UBC Theses and Dissertations

UBC Theses Logo

UBC Theses and Dissertations

Jump parameter estimation with low cost micro-electro-mechanical system sensors and global positioning system for action sports goggles Sadi, Fazle


Algorithms to detect athletic jumps and to determine in real-time performance parameters such as jump air time (AT), horizontal distance, height and drop, are developed in this work. These algorithms are customized to be implemented onboard action sports goggles developed by Recon Instruments Ltd. These goggles are equipped with low cost micro-electro-mechanical inertial sensors and a single point GPS receiver which feed raw data to the algorithms. The micro-LCD display system in the goggles displays jump statistics to the user wearing the goggles. Two novel methods, namely WMCM (Windowed Mean Canceled Multiplication) and PFAD (Preceding and Following Acceleration Difference), are introduced for jump detection using accelerometer data. Four characteristic points in the resultant acceleration data are selected as the AT defining epochs for a jump. A novel threshold independent, probabilistic method using MADM (Multiple Attribute Decision Making) and the Closest Peak method are proposed to detect these characteristic points and determine the corresponding AT of a jump. A GPS/INS integration algorithm is developed to determine jump horizontal distance, height and drop. A novel sensor error compensation scheme is developed using sensor fusion and Linear Kalman Filters (LKF). The LKF parameters are varied to address the fluctuating dynamics of the athlete during a jump. The Extended Kalman Filter (EKF) used for GPS/INS integration has an observation vector augmented with sensor error measurements derived from sensor fusion. The performance of the proposed algorithms was evaluated through experimental field tests. The proposed jump detection algorithm successfully detected 92% of the jumps performed by a snowboarder wearing the goggles whereas the current Recon algorithm only detects 60%. The AT determination algorithm exhibited an average error of 0.033 s (4.8%) which is well within the accuracy requirement of Recon, ±0.1 s, and betters the current Recon algorithm which has an average error of 0.111 s (8.4%). For determination of jump horizontal distance, height and drop, the proposed algorithm has an error of 14.34 cm (5.55%), 1.56 cm (38.21%) and 6.71 cm (9.43%) respectively. The accuracy achieved is deemed to fulfill expectations of both recreational and professional athletes.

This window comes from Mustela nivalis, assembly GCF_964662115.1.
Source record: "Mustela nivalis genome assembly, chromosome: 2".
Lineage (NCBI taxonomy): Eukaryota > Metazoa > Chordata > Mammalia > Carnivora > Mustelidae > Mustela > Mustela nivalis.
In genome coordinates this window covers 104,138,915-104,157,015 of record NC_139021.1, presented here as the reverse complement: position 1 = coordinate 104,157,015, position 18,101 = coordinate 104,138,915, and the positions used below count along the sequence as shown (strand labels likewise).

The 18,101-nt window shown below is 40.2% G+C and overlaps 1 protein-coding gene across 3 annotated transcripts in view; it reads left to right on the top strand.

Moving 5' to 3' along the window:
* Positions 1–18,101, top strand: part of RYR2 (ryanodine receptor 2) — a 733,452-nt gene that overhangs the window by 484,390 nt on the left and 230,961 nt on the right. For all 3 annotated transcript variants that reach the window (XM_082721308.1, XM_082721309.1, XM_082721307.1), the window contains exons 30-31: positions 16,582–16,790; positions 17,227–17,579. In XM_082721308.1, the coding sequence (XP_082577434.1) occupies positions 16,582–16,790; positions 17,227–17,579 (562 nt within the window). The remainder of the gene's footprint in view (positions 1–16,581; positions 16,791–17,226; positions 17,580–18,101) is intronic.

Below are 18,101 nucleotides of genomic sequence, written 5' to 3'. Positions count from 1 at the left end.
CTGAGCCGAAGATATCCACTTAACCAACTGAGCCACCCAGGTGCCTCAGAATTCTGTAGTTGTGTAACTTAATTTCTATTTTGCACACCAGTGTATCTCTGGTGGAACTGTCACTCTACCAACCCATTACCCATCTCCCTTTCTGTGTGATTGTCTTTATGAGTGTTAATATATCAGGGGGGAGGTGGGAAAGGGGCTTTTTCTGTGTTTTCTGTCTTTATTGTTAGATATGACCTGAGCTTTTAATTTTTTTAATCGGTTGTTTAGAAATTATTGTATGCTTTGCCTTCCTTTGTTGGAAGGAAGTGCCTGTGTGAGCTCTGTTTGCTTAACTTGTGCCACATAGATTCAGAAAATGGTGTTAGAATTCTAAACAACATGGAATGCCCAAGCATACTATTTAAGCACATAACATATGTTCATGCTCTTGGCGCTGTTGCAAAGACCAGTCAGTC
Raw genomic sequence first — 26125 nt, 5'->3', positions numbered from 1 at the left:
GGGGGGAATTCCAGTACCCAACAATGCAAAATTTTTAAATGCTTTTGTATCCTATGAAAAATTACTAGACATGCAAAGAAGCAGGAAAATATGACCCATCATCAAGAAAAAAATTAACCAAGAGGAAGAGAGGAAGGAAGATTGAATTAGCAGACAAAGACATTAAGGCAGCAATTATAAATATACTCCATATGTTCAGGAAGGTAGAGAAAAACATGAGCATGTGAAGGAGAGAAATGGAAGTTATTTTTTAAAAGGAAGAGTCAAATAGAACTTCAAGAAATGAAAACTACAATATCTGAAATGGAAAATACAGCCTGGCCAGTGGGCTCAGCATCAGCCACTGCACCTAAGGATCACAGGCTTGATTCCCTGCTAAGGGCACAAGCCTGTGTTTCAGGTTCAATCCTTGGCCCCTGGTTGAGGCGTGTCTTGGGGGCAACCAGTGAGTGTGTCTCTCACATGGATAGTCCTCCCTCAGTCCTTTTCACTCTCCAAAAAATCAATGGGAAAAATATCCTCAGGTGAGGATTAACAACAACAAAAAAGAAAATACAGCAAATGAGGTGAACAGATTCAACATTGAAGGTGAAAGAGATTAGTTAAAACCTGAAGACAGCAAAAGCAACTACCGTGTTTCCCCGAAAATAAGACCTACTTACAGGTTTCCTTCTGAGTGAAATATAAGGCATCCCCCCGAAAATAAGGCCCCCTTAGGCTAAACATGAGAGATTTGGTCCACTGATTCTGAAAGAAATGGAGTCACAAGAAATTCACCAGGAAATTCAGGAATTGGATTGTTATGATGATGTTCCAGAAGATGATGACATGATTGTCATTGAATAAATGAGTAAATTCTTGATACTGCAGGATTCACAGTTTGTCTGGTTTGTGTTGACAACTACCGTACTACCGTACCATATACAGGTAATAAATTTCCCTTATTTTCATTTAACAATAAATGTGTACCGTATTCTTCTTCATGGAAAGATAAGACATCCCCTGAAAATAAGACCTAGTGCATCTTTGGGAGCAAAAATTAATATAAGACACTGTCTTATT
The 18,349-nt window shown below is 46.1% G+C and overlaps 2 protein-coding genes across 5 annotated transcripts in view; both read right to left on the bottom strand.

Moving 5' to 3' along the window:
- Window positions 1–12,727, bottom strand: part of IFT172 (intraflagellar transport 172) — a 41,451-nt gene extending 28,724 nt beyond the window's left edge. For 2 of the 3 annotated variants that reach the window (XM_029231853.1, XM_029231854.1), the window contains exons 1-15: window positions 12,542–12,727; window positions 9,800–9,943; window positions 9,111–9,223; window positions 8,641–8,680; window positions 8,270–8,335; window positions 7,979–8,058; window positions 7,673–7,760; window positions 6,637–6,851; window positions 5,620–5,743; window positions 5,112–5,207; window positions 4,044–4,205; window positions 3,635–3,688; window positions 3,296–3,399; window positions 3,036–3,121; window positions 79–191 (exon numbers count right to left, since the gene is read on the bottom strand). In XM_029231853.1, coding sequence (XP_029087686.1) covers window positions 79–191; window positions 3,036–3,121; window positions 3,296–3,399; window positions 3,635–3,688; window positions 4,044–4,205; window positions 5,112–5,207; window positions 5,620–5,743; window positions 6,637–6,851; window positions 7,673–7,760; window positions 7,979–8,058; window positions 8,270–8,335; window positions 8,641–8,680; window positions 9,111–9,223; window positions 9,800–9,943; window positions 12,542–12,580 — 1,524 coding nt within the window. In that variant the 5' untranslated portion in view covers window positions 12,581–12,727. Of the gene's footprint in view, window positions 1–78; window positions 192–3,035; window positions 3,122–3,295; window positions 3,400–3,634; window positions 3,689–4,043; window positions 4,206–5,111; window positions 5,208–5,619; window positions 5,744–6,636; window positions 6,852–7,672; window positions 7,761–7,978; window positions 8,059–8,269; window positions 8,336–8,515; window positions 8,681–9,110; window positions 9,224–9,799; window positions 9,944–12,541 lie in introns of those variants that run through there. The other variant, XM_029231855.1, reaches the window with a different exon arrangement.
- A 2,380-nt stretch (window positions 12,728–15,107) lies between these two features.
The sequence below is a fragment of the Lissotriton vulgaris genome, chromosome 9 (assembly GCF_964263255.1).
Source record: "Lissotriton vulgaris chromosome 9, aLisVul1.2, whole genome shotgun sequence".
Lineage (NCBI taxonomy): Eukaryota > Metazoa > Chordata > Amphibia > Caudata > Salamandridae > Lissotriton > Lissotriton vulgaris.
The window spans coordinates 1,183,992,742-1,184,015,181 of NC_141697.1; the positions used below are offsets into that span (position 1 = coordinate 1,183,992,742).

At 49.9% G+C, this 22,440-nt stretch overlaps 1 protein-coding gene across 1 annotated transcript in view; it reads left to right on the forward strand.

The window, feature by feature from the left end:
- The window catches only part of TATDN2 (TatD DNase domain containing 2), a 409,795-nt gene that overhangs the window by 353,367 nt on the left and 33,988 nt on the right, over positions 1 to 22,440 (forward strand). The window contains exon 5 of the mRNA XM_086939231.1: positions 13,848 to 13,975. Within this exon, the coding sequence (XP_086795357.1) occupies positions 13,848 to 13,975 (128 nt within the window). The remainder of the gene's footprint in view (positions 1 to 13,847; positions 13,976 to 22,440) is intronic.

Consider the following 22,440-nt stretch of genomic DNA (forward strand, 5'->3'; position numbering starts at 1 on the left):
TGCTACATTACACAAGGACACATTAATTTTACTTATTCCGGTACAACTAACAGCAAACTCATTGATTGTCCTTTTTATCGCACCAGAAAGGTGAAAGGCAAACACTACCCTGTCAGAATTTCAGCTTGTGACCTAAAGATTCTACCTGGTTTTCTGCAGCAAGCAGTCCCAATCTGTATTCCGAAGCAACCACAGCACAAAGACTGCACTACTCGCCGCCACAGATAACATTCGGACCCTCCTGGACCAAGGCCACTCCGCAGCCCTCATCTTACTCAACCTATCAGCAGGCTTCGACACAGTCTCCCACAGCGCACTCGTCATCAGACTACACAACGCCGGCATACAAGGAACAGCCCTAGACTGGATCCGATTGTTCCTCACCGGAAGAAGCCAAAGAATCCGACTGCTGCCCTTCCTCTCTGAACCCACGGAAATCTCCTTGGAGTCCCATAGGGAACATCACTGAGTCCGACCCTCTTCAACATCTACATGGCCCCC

Item Media

Item Citations and Data


Attribution-NonCommercial-NoDerivatives 4.0 International